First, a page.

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$20 Worth of Food for Only $10!
June 27, 2012

Industry Standard: Insider info for those who dine out

Embrace beginnings and ends

There’s a handful of movies I just cannot turn past when channel surfing: “The Shawshank Redemption,” “Gone With the Wind,” “Jaws,” “Carrie,” “Willie Wonka and the Chocolate Factory,” “The Wizard of Oz,” and “War of the Worlds” (yes, the Tom Cruise version) to name a few.

I own most of these favorites, or can easily access them at a moment’s notice via pay-per-view or Netflix, but rarely do I watch them from the beginning. It seems a bit ridiculous to ask a companion if they’re up for two hours of a movie that both of you have seen dozens of times.

I’ve noticed a certain phenomenon: When I actually stumble across the beginning of one of these well-worn favorites, I’m charmed and delighted. I’ve come to realize that, while I’ve viewed these films many dozens of times, I’ve rarely been attentive to their beginning and ending scenes.

So when I see Scarlett arguing on the veranda with the Tarleton twins about rumors of war, or hear the harmonica overture at the beach party before Chrissy swims out to meet her razor-toothed fate in “Jaws,” I get a special thrill. I’m equally thrilled by making it all the way to the end, when the aliens die off in “War of the Worlds,” or when Charlie takes the glass elevator at the conclusion of “Willie Wonka.”

Are you ready for the dining “meta” metaphor? Peruse the peripheral menus at your favorite eateries. Go hungry enough to explore these “firsts” and “lasts.” You can even make an entire meal from appetizers and desserts by ordering wisely and sharing.

Some chef, somewhere, has put careful thought and intense prep-work into these “opening” and “closing” dishes. Any good restaurant should be able to put out a solid steak, pasta and fish course with delicious sides. But if you’re in love with an eatery, you should eventually, over several visits, order almost everything they have to offer.

I was recently lucky enough to eat twice in one week at the new St. Charles Exchange in downtown Louisville. Their “Elvis on Horseback,” a play on the ’70s party appetizer “Devils on Horseback,” was a hunka-hunka peanut butter-stuffed date, wrapped in bacon, presented on a smear of smoked banana vinaigrette. I had it both times. It was wonderful both times.

Another new haunt is The Silver Dollar on Frankfort Avenue. Their braised beef empanadas were so good we just had to order the vegetable version, which was even better. Presented with a trio of sauces, it’s a triumph.

The shrimp and grits appetizer at Jack Fry’s is the stuff of legend. The spinach and tomato lavash at Café Lou Lou (garnished with bourbon-smoked sea salt from Bourbon Barrel Foods) is like nothing else in town. The “Petite Hot Brown” at Equus and Jack’s Lounge is so tasty, you’ll wonder why you haven’t had it before.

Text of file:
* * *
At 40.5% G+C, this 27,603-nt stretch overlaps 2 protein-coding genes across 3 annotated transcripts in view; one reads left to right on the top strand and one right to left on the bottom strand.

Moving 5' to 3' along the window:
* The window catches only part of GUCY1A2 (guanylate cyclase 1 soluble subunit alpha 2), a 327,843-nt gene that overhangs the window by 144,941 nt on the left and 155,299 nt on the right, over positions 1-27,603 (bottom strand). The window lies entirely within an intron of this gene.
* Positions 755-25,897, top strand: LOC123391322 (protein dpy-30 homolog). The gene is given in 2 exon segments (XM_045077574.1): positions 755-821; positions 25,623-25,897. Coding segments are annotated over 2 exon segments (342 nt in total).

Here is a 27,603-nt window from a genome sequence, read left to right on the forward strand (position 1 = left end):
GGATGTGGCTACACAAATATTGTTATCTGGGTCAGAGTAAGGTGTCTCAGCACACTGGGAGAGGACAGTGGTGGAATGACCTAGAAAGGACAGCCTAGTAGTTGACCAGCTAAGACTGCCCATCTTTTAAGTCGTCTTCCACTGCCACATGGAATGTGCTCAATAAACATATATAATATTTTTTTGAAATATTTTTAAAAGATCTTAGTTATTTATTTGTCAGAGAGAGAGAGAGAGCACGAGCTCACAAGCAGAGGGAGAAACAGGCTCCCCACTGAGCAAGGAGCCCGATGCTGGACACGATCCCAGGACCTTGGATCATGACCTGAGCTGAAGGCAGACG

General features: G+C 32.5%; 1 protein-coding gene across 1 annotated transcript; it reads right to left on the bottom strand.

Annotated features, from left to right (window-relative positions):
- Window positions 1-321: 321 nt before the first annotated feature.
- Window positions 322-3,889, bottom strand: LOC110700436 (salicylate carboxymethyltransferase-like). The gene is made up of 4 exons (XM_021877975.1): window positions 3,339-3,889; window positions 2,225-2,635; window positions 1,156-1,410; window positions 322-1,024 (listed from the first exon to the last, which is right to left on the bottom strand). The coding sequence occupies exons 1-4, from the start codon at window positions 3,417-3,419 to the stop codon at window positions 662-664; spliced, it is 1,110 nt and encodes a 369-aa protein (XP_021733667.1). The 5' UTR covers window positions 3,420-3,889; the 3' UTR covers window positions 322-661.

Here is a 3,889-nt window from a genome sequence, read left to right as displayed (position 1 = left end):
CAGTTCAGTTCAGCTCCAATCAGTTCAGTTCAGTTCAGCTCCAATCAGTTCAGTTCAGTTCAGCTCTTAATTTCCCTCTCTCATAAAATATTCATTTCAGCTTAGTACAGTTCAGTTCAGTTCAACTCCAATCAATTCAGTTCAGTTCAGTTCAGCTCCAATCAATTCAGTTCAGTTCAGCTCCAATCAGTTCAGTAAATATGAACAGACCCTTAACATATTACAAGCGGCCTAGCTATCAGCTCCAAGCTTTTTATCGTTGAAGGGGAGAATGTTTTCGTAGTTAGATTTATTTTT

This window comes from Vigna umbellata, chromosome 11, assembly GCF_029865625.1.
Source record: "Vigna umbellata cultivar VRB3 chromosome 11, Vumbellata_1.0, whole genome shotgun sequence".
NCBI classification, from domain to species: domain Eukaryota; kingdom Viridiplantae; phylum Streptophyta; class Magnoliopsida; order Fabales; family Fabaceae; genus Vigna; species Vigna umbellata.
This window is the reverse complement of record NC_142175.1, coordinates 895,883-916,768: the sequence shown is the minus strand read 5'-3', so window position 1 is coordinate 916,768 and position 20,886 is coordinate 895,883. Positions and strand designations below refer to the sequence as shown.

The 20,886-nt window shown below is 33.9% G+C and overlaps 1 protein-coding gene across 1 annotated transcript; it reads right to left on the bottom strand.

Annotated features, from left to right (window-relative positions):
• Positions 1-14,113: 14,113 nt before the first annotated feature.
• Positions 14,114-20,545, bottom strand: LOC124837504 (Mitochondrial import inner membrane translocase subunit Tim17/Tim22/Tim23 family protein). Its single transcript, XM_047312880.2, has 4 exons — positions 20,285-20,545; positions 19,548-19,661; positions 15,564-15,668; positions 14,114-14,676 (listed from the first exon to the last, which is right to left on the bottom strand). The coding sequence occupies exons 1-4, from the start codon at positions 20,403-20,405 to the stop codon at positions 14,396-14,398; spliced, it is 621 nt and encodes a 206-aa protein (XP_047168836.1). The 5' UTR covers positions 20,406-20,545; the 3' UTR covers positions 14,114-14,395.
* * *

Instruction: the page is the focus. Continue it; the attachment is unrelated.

Look into the seviche at Seviche: They’re one reason Anthony Lamas is a current darling of the Nuevo-Latino cuisine movement. Accept amuse-bouches with abandon when they’re offered by Limestone’s Jim Gerhardt. Pounce on that arugula and deviled quail’s egg salad at Corbett’s. Savor the red pepper, shiitake mushroom and caramelized onion flatbread at Theater Square Marketplace.

If you can’t decide between sides, order both. Skip your opening cocktail and conserve your alcohol quota for a lovely port after dinner. And save room for dessert! Please, don’t go home without tasting the amazing rhubarb cobbler with house-made cinnamon ice cream (a recent special at St. Charles), or Lilly’s almond macaroon, filled with lemon curd and buttercream. These are the grace notes that can transform a great meal into an epic experience.

The following advice could be a bit perilous, but if you play your cards right, it may work out: If you’re a regular at a great restaurant, is there something you’re pining for? You might ask the server if the chef might be willing to come up with a version of it for you next time you’re in. Are you a slave to red lentil soup? Do you crave blackberry goat-cheese ice cream? Send an email or call the restaurant during non-service hours and ask. The worst that can happen is that they say no.

Marsha Lynch has worked at many Louisville independent restaurants including Limestone, Jack Fry’s, Jarfi’s, L&N Wine Bar and Bistro and Café Lou Lou. She now works for her alma mater, Sullivan University, as sous chef of Juleps Catering.